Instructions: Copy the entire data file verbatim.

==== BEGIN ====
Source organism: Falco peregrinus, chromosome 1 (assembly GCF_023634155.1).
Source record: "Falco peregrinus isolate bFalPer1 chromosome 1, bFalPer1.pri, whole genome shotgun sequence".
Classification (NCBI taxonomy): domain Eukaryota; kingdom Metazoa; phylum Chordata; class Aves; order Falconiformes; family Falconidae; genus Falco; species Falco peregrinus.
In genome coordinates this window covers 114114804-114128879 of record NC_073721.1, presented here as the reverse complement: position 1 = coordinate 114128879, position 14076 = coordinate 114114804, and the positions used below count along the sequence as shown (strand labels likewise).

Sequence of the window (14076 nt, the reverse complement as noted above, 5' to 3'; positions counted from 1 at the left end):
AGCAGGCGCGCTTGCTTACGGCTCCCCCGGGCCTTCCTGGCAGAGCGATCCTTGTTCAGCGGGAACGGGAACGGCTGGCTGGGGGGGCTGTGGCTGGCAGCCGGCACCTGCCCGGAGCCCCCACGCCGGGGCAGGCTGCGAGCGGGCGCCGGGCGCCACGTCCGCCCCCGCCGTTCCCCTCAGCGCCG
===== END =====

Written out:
Source organism: Falco peregrinus, chromosome 1 (assembly GCF_023634155.1).
Source record: "Falco peregrinus isolate bFalPer1 chromosome 1, bFalPer1.pri, whole genome shotgun sequence".
Classification (NCBI taxonomy): domain Eukaryota; kingdom Metazoa; phylum Chordata; class Aves; order Falconiformes; family Falconidae; genus Falco; species Falco peregrinus.
In genome coordinates this window covers 114114804-114128879 of record NC_073721.1, presented here as the reverse complement: position 1 = coordinate 114128879, position 14076 = coordinate 114114804, and the positions used below count along the sequence as shown (strand labels likewise).

Sequence of the window (14076 nt, the reverse complement as noted above, 5' to 3'; positions counted from 1 at the left end):
AGCAGGCGCGCTTGCTTACGGCTCCCCCGGGCCTTCCTGGCAGAGCGATCCTTGTTCAGCGGGAACGGGAACGGCTGGCTGGGGGGGCTGTGGCTGGCAGCCGGCACCTGCCCGGAGCCCCCACGCCGGGGCAGGCTGCGAGCGGGCGCCGGGCGCCACGTCCGCCCCCGCCGTTCCCCTCAGCGCCG